11 years after the global financial crisis took place in 2008, the global economy is once again experiencing an overall slowdown. The world economy is facing a crisis to a considerable extent, a “man-made disaster” caused by extreme policies. Dynamically tracking the progress of the trade war and the changes in the global economy shows that the dark clouds of an impending global economic recession are becoming denser. Currently, many of corporations are worrisome not only the manufacturing industry affected, as stock prices, the exchange rate, SMEs and even the future consumer economy will be greatly impacted. If the trade war between China and the United States does not stop urgently, the outlook for the global economy will be quite pessimistic. In case that there is any destructive intervention, there would be a bigger possibility for the world economy to face a synchronized recession, ANBOUND researchers warned. >>
According to consistent information tracking, undoubtedly, the long-term trade war will change the global economic structure. The United States, China and the EU have mutual structural contradictions, and are likely to become the three "cores" of the future economic structure. Competing games will bring mutual harm. China should choose a rational way to establish the "1+3" structure and safeguard its own interests, as ANBOUND proposed earlier. >>
If the U.S.-China trade negotiations fail to achieve results, China's economic growth will not decline endlessly. Even if the growth falls to the level of 4%, the economy will not collapse. The 4% level may be the new bottom line for China’s economic growth, and for the market’s confidence in the Chinese economy. Under such pressures, China will shift its focus internally to its domestic market, and further isolate itself from the U.S. economy. China's economy will then rely more on domestic consumption, as well as strengthening its social and economic integration. However, the results of such moves by China are certainly not beneficial to the global interests that the United States stresses. >>
ESI’s experts and ANBOUND teams collaborate to give their insights on the future of technology, so we can offer both a US and Chinese perspective. They focused on four major topics: smart cities, jobs of the future, autonomous vehicles, and tourism-related apps. Last week, ANBOUND staff and ESI’s Steve Wray and Sidney Wong presented their thoughts on how jobs will change, and what skills will be required for the jobs of the future. To view more details, please click here.
China is evolving from a production-based to a consumer-oriented society. This not only brings about changes in new forms of the economy and growth patterns, but also requires governmental transformation at all levels from central to local. ANBOUND's researchers suggest that the focus of society and market should shift away from familiar investors, financial institutions, as well as approval bodies to consumers. For the formation and expansion of the consumer market, it would be necessary to consider the demands of ordinary consumers, rather than formulating policies from the perspective of producers alone. That requires government officials to change their thinking and adjust public policies, in order to take charge of the development of consumer-oriented society. The policymakers shall adapt to this important change in the history of China's economic development. >>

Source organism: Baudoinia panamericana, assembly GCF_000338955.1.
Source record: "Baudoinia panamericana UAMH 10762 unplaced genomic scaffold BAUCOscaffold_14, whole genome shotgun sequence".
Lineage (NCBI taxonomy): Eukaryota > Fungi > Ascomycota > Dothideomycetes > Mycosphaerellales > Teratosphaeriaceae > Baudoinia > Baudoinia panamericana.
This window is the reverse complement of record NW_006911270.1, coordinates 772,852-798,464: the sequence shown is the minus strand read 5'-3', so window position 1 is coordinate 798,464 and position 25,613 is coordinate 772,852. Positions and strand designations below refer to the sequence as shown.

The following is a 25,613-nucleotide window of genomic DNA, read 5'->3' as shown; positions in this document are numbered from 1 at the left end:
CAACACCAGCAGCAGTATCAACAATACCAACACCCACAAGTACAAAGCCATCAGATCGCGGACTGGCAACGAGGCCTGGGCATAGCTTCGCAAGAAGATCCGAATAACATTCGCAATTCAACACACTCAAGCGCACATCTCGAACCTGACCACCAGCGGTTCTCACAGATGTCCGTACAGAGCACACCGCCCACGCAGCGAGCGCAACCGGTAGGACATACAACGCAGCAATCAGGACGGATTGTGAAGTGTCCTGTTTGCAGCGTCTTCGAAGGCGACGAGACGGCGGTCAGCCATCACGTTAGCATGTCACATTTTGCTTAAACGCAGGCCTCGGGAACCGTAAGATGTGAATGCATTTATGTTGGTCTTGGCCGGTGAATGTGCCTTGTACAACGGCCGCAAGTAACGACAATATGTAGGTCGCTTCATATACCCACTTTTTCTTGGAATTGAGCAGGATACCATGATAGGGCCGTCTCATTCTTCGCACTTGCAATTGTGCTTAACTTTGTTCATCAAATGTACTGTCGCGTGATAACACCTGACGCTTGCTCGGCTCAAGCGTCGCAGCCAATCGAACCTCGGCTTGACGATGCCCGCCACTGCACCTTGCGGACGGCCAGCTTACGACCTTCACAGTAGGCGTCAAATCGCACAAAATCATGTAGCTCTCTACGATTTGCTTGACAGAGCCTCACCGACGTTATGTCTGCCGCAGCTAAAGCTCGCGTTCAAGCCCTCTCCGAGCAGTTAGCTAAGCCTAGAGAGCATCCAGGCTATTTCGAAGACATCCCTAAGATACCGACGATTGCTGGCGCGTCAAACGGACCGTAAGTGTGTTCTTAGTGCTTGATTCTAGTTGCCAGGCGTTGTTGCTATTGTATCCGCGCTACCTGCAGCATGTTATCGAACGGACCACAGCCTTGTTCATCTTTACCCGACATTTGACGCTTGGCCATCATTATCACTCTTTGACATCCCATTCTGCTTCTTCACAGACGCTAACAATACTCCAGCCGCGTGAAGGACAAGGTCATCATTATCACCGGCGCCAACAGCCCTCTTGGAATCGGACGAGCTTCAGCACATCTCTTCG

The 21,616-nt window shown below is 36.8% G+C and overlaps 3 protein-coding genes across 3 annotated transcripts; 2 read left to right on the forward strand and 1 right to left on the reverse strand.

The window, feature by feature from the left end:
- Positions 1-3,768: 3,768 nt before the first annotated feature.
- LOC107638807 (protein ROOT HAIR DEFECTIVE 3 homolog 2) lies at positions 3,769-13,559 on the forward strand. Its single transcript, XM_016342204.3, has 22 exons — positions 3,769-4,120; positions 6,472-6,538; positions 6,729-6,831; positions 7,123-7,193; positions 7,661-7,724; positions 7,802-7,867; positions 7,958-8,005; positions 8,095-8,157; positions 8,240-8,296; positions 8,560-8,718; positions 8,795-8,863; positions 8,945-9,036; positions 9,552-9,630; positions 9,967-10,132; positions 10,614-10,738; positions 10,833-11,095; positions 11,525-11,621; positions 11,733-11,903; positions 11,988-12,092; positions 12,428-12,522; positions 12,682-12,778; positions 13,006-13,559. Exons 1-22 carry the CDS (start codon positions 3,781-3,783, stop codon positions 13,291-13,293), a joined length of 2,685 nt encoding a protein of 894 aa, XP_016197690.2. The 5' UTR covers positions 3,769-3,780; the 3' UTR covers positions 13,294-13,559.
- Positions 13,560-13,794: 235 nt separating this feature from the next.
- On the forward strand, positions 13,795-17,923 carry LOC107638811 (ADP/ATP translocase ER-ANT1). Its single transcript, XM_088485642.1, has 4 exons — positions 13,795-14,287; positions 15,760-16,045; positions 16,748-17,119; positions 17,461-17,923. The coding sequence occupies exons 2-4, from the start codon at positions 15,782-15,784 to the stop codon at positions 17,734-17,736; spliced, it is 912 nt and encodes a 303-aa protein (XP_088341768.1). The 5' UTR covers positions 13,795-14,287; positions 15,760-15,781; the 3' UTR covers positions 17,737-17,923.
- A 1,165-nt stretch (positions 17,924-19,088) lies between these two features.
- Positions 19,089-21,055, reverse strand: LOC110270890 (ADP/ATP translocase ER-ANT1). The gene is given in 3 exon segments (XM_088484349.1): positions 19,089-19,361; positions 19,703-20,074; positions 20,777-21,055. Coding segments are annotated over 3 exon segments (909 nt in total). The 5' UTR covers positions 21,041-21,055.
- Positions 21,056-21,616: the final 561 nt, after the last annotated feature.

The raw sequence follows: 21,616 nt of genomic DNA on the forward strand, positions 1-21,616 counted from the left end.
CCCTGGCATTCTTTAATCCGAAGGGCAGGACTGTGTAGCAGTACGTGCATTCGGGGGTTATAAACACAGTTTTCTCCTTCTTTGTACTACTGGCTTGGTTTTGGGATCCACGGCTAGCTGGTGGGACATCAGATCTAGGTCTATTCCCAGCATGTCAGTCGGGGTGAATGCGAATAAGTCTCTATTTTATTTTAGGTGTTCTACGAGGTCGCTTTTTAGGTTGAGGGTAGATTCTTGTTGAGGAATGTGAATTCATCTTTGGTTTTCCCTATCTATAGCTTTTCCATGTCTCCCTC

China's cyber supervision and governance as a major internet power should adjust its starting point and ideas, encouraging and protecting development and bottom-line thinking in order for principled supervision to take place. The outside world's concern about China's internet supervision is that China's cybersecurity censorship system is ambiguous and uncertain. Although it gives the regulatory authorities a lot of flexibility, it also makes the market feel rather inconvenient, and it can even lead to obstacles for the market. On some major issues and important areas (such as national security, personal information protection, intellectual property protection, and political security), China should formulate basic rules, rather than fragmenting the management on behalf of different authorities. >>
The trade dispute between China and the United States has not only created a significant impact on China's foreign trade, but also exposed that China's high-tech aspects are still lagging relatively behind (e.g. chip industry). Chen Gong, ANBOUND Chief Researcher, explains that from the perspective of public policy, a strength indicator is to measure and determine the intelligence level of the manufacturing industry. How advanced the manufacturing technology can be judged by the direction per capita non-land investment. The higher the scale of non-land investment, the higher level of intelligence in manufacturing projects. >>